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One Stop Shop: How The EU Regulation will Affect Your Business


One Stop Shop: How The EU Regulation will  Affect Your Business 

After years of preparation and hard work by the European Commission, the much-anticipated  VAT reform finally came into force. The most significant reform of the EU VAT system brings  many changes for online sellers and tax consultants with several pitfalls. 

The One Stop Shop (OSS) scheme is a new simplified approach to the VAT registration and  reporting process for cross border B2C (business-to-consumer) sales made within the EU. Under  OSS, the seller is required to register only once in their member state of residence. In other  words, applying the principle that taxation should take place where value is created. 

The EU Regulation 

It all started with a movement. Back in 2017, EU Member States agreed on several reforms that  would streamline VAT registration in the EU. The idea was to simplify registration with VAT  authorities, reduce procedure times for businesses to collect VAT, and improve transparency.  Meanwhile, VAT registration costs for eCommerce businesses grew more extensive than ever  before. The growth came alongside increasing numbers of companies, with the EU noticing a  28% increase in the number of VAT registrations between 2014 and 2015. Because of this  increase in VAT registration numbers, the European Commission decided to call upon the  Council and the European Parliament to simplify VAT registration. 

The One Stop Shop Scheme 

International sales to end customers in the EU will have to be taxed in the destination country after reaching an EU-wide standard threshold. OSS is the solution that will ensure tax is  calculated and divided fairly among EU member countries. With OSS, you can make VAT  declarations and payments from your country of residence and submit your VAT forms via the  unique platform. The relevant tax authority from your country of residence or registration will  then distribute reported revenue to other member countries. There is no more need to register  for a VAT number in different member states or work with multiple tax authorities.  

Previously the system depended on distance-selling thresholds, which ranged from €35 000 to  €100 000. Once you reached the threshold, you had to register with the local tax authority and  start paying VAT to each specific country on all purchases from that point forward. Since  countries had different procedures and tax rates, it proved to be a complicated and lengthy  process.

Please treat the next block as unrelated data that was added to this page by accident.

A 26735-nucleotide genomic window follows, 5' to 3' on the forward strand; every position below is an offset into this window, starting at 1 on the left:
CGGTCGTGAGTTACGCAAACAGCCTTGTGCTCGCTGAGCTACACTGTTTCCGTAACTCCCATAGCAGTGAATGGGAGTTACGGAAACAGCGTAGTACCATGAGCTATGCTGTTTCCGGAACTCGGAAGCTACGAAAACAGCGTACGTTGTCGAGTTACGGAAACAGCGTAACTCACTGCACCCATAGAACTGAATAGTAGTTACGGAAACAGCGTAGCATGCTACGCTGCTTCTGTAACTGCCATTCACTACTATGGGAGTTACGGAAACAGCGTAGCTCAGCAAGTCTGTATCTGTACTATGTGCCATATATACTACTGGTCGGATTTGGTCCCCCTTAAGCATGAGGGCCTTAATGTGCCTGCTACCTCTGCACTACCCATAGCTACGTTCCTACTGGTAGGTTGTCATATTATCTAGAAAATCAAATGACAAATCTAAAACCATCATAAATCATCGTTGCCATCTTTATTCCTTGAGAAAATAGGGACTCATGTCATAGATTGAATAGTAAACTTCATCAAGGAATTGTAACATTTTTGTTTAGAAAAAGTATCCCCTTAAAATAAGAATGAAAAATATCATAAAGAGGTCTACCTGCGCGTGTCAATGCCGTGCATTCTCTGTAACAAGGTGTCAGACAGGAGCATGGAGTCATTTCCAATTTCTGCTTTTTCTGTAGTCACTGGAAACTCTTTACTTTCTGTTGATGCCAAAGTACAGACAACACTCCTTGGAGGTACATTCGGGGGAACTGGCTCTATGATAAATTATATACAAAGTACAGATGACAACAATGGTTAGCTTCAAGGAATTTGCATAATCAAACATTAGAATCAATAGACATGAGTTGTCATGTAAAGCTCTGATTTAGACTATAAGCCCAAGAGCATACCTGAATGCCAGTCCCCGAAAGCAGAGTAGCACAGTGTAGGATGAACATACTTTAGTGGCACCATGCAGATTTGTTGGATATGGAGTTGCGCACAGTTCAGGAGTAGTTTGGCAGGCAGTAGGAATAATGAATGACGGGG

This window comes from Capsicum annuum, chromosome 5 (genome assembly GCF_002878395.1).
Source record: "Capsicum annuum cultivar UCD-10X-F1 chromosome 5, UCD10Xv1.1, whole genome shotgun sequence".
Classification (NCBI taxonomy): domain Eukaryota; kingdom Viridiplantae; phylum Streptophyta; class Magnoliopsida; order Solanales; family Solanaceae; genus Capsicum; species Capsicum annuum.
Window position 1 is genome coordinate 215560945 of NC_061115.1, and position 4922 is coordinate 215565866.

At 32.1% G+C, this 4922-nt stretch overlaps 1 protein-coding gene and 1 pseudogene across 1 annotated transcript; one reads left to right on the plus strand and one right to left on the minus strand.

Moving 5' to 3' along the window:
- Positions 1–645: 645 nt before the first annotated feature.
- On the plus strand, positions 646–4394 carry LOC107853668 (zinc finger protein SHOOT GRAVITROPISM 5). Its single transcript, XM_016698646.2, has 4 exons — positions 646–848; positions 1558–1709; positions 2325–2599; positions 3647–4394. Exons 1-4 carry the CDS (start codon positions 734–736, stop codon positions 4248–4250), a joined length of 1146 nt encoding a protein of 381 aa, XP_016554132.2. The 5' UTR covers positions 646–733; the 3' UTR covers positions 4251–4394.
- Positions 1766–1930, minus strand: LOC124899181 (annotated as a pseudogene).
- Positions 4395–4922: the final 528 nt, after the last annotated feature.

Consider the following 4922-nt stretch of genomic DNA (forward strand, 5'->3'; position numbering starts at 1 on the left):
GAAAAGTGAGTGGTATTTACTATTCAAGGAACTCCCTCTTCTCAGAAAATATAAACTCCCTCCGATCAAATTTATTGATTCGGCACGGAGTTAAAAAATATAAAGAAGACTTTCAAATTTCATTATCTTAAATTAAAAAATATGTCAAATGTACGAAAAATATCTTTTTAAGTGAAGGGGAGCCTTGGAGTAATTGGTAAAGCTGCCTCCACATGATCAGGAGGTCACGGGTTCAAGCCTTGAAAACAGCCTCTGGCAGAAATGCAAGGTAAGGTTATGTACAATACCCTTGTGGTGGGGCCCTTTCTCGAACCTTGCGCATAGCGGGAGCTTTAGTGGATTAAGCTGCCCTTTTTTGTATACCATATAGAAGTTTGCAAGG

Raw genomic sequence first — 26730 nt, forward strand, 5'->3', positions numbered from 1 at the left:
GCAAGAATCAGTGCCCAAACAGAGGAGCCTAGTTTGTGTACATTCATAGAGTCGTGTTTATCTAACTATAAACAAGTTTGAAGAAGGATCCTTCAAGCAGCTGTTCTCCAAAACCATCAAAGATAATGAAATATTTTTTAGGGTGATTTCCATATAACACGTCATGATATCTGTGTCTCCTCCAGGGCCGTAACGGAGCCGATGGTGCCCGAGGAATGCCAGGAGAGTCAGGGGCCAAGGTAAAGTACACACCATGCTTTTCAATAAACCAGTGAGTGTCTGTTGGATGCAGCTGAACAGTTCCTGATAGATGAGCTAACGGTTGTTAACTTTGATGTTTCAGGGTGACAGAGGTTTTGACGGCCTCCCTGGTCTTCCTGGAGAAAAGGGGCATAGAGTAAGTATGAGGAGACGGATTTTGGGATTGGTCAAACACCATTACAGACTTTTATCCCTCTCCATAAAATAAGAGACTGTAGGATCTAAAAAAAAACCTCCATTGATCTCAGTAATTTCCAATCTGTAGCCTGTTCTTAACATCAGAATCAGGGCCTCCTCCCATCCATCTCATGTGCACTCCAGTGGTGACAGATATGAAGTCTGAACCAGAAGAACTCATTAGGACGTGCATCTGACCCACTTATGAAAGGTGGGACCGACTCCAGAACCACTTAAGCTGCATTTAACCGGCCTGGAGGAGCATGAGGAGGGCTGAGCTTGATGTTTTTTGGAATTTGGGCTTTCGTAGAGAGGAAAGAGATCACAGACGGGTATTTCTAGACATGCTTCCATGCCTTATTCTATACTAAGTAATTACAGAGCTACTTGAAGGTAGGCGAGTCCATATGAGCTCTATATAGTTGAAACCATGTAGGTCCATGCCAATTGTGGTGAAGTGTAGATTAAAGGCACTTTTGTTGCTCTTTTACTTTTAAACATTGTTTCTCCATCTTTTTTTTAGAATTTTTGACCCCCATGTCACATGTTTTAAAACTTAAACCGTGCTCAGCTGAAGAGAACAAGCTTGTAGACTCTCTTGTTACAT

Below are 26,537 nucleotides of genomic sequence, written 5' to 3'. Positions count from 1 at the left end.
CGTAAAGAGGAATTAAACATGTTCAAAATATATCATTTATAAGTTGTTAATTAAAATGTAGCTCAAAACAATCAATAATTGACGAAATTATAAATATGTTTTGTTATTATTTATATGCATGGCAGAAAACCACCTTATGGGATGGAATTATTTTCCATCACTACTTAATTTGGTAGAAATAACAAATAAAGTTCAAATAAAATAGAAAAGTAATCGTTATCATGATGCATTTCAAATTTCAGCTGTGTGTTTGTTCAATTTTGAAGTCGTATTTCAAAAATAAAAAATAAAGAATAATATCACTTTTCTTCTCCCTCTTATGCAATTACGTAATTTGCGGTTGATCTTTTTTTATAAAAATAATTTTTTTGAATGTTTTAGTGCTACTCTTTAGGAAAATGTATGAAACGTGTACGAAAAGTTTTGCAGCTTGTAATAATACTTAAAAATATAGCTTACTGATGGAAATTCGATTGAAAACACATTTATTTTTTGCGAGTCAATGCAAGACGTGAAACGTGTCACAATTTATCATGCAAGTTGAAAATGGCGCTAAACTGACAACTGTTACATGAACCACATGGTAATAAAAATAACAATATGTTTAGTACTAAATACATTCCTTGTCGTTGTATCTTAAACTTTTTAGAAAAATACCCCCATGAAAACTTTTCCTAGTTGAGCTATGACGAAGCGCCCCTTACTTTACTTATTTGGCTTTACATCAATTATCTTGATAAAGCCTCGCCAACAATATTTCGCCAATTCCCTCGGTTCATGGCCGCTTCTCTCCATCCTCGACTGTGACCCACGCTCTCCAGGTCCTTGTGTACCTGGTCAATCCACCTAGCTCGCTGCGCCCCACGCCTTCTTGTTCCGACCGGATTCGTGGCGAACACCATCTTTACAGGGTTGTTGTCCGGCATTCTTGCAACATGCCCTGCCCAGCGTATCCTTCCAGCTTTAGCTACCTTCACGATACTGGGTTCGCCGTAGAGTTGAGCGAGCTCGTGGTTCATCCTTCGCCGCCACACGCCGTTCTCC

From July 1st, the distance-selling threshold is set at EU level at €10 000. This applies to all  cross-border sales and digital services. Once you reach it in a calendar year, all further sales  will have to be taxed in the destination country. 

OSS and your business 

Online trade regulated through OSS will be a significant simplification for companies that  operate through a single warehouse located in the EU. OSS is used to report distance sales  from one EU country to another.  

However, the situation is not that clear for intra-community movement and purchases. A good  example is Amazon FBA. Consumers want to receive their goods as fast as possible, which  requires Amazon to have warehouses all over the EU. Unfortunately, their goods arrive at a  central warehouse and are later transported to local warehouses based on purchase history  and projected needs. These transactions are too complicated for OSS to track, so you still need  to disclose sales via local registrations. 

This means you will need to report: 


  • All distance sales through OSS in your country of registration 

  • Intra-community movements and local sales via local registrations in each individual  country 


Taxes with the OSS 

EU countries have vastly different tax systems and tax rates. With the EU-wide cross-border  sales threshold, you will likely become tax-liable in most of the countries. So, how are you  supposed to know which tax rate to apply to your products in different EU countries? 

The matter becomes even more complicated once you realize most countries have reduced or  special tax rates for specific products. This makes manual tax input almost impossible as you  would have to know the workings of every tax system in the EU. We see the solution to the  problem in using automation.  

For example, by using custom tariff numbers or some similar unique characteristic, you can categorize each product and leverage existing databases to determine tax rates automatically.  

Conclusion 

The latest VAT reform brings many improvements to the table but still has plenty of downfalls,  especially for users of cross-border fulfilment structures like Amazon FBA. The good news is  that you can still use OSS and local registrations simultaneously to ensure you can cover all of  your sales and VAT obligations in the EU.  

If you need help with figuring out which scheme to use or what VAT rates to apply to your  products, send us an email. We at eVAT will be more than happy to make sure you get the most  out of OSS.

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